11151115         mentioned.
    11161116      </p>
    1117       <p id="rfc.section.6.2.p.6">If no Accept-Charset header is present, the default is that any character set is acceptable. If an Accept-Charset header is
    1118          present, and if the server cannot send a response which is acceptable according to the Accept-Charset header, then the server <em class="bcp14">SHOULD</em> send an error response with the 406 (Not Acceptable) status code, though the sending of an unacceptable response is also allowed.
     1117      <p id="rfc.section.6.2.p.6">If no Accept-Charset header field is present, the default is that any character set is acceptable. If an Accept-Charset header
     1118         field is present, and if the server cannot send a response which is acceptable according to the Accept-Charset header field,
     1119         then the server <em class="bcp14">SHOULD</em> send an error response with the 406 (Not Acceptable) status code, though the sending of an unacceptable response is also allowed.
    11191120      </p>
    11201121      <div id="rfc.iref.a.3"></div>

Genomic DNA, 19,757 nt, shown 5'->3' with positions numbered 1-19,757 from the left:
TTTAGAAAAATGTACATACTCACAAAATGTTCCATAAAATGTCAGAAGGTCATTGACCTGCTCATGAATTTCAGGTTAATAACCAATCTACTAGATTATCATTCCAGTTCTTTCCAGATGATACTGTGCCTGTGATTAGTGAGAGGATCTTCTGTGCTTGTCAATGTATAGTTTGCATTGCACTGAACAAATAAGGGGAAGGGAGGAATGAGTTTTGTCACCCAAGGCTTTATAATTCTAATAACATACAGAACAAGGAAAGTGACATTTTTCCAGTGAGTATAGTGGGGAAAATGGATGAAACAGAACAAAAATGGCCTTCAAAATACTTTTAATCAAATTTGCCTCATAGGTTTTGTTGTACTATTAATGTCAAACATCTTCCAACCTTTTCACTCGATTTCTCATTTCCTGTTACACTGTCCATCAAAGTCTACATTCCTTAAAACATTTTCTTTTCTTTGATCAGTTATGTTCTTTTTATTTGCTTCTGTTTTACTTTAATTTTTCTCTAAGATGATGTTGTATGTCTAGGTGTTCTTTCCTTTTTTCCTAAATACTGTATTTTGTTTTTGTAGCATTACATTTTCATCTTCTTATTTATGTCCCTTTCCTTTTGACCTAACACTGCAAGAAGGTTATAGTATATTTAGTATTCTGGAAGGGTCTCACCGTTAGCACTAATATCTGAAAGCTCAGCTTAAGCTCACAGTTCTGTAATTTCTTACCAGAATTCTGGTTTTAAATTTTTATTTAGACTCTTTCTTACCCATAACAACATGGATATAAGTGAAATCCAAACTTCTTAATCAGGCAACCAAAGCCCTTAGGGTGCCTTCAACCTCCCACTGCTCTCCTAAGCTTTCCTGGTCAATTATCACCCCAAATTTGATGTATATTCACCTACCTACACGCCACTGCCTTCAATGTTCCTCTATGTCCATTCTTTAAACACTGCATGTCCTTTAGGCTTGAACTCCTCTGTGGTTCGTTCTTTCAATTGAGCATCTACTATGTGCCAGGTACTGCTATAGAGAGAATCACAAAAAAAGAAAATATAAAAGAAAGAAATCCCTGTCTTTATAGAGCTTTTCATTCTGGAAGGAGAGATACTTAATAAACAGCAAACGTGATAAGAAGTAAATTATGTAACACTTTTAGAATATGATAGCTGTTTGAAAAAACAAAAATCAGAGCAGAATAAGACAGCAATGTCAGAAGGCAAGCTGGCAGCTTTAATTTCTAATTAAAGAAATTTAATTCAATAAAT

11511152      </ol>
    11521153      <p id="rfc.section.6.3.p.7">If an Accept-Encoding field is present in a request, and if the server cannot send a response which is acceptable according
    1153          to the Accept-Encoding header, then the server <em class="bcp14">SHOULD</em> send an error response with the 406 (Not Acceptable) status code.
     1154         to the Accept-Encoding header field, then the server <em class="bcp14">SHOULD</em> send an error response with the 406 (Not Acceptable) status code.
    11541155      </p>
    11551156      <p id="rfc.section.6.3.p.8">If no Accept-Encoding field is present in a request, the server <em class="bcp14">MAY</em> assume that the client will accept any content coding. In this case, if "identity" is one of the available content-codings,
     
    11931194         </p>
    11941195      </div>
    1195       <p id="rfc.section.6.4.p.8">It might be contrary to the privacy expectations of the user to send an Accept-Language header with the complete linguistic
    1196          preferences of the user in every request. For a discussion of this issue, see <a href="#privacy.issues.connected.to.accept.headers" title="Privacy Issues Connected to Accept Headers">Section&nbsp;8.1</a>.
     1196      <p id="rfc.section.6.4.p.8">It might be contrary to the privacy expectations of the user to send an Accept-Language header field with the complete linguistic